Project Nighthawk Confirms Successful Nesting of Endangered Bird

A nighthawk mother and its chick on a rooftop in downtown Keene. This is the first confirmed nighthawk nest in Keene since 2012, and one of only three confirmed nighthawk nests in the entire state so far in 2016. (photo: Brett Amy Thelen)

Common Nighthawks (Chordeiles minor) were once, well, common in cities throughout New Hampshire, where they nested on gravel roofs and fed on insects attracted to city lights. In recent years, however, these aerial acrobats have experienced a dramatic decline. Each summer, the Harris Center works with New Hampshire Audubon to coordinate volunteer nighthawk monitoring in Keene, one of the few cities in the Granite State where these endangered birds still breed.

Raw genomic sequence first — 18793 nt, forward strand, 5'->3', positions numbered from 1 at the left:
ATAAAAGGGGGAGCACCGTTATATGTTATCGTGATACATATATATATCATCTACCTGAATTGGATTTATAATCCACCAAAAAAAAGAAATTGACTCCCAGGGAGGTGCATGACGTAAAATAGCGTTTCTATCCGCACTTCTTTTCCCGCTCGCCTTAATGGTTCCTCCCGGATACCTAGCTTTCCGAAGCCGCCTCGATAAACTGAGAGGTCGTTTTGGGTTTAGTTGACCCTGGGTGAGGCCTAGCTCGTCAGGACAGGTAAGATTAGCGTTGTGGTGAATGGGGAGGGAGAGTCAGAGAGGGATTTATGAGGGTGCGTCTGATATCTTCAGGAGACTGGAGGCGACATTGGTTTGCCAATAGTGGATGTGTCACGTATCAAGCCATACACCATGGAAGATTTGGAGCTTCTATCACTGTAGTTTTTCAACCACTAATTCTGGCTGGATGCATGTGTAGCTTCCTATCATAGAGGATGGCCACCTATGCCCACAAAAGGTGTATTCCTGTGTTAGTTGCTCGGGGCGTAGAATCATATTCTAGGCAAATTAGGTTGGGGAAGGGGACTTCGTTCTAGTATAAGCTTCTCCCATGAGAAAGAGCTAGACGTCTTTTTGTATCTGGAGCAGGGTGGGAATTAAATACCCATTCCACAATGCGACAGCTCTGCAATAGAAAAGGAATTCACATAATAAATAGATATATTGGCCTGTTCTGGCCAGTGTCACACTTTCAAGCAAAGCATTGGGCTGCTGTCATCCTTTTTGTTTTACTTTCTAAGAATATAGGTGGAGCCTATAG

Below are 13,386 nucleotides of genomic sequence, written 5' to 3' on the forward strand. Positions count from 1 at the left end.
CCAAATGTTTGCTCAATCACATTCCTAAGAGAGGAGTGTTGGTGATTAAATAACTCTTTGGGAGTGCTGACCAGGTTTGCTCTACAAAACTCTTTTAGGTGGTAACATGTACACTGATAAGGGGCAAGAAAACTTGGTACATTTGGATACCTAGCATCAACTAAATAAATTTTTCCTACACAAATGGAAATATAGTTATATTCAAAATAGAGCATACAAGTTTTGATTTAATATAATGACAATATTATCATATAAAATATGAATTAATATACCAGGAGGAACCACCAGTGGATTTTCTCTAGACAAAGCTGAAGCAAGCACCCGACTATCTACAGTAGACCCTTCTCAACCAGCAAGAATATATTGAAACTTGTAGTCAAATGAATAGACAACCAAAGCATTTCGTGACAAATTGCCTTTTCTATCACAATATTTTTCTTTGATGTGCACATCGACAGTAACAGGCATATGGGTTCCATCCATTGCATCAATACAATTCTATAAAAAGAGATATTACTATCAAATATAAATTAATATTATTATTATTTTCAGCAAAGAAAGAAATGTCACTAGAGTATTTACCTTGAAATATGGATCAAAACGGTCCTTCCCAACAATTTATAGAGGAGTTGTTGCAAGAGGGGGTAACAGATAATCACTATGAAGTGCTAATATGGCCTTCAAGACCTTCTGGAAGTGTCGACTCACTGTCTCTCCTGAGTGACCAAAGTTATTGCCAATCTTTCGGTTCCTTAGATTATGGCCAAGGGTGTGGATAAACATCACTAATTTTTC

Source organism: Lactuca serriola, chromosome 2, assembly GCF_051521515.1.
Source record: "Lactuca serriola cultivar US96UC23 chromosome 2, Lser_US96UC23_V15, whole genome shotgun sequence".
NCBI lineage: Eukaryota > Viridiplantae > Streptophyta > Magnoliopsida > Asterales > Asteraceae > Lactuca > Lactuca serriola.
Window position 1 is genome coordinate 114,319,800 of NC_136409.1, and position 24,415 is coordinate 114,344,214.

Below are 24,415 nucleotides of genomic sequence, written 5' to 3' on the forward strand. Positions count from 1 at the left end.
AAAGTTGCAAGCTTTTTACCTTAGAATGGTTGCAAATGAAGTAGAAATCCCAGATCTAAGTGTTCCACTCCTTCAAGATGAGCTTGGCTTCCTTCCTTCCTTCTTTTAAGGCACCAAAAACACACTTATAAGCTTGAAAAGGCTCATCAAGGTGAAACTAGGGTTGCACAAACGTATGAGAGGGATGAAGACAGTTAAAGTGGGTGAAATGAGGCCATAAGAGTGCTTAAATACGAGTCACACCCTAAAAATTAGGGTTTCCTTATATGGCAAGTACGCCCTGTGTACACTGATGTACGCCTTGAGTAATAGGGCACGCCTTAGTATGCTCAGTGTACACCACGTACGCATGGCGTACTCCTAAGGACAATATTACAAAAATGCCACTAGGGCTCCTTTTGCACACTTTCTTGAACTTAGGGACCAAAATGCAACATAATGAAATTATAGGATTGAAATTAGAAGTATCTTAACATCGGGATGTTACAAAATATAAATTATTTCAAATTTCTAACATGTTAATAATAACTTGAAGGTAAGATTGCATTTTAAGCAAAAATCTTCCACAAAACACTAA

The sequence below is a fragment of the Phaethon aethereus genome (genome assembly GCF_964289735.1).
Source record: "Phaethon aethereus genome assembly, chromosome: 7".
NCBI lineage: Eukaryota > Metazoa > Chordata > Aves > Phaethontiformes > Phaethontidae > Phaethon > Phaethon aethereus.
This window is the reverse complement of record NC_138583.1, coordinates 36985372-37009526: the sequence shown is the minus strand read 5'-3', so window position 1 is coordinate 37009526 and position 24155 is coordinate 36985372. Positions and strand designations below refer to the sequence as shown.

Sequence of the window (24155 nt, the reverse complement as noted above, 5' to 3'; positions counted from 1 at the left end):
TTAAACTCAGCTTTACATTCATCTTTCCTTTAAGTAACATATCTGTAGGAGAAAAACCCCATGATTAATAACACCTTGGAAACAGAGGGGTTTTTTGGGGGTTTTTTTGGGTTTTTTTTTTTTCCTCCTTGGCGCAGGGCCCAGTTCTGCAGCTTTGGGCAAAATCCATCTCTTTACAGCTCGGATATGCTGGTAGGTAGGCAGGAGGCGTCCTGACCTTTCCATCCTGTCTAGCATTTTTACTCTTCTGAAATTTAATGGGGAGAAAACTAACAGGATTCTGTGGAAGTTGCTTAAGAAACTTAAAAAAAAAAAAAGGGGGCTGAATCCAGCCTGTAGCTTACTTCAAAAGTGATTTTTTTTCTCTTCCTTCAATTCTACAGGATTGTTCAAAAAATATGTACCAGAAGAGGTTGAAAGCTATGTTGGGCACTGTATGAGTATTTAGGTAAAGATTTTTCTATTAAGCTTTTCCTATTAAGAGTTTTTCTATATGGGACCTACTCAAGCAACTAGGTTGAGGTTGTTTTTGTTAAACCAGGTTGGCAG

We are excited to report that observations from our Project Nighthawk citizen scientists recently aided in the discovery of a nighthawk nest in downtown Keene − complete with a healthy fledgling. This is the first confirmed nighthawk nest in Keene in four years, and one of only three confirmed nests in the entire state so far this summer. The chick is still learning how to fly, but any day now it should be soaring in search of mosquitoes, moths, and other tasty morsels. For more information on this exciting discovery and on how to participate in  Project Nighthawk, contact Brett Amy Thelen at thelen@harriscenter.org.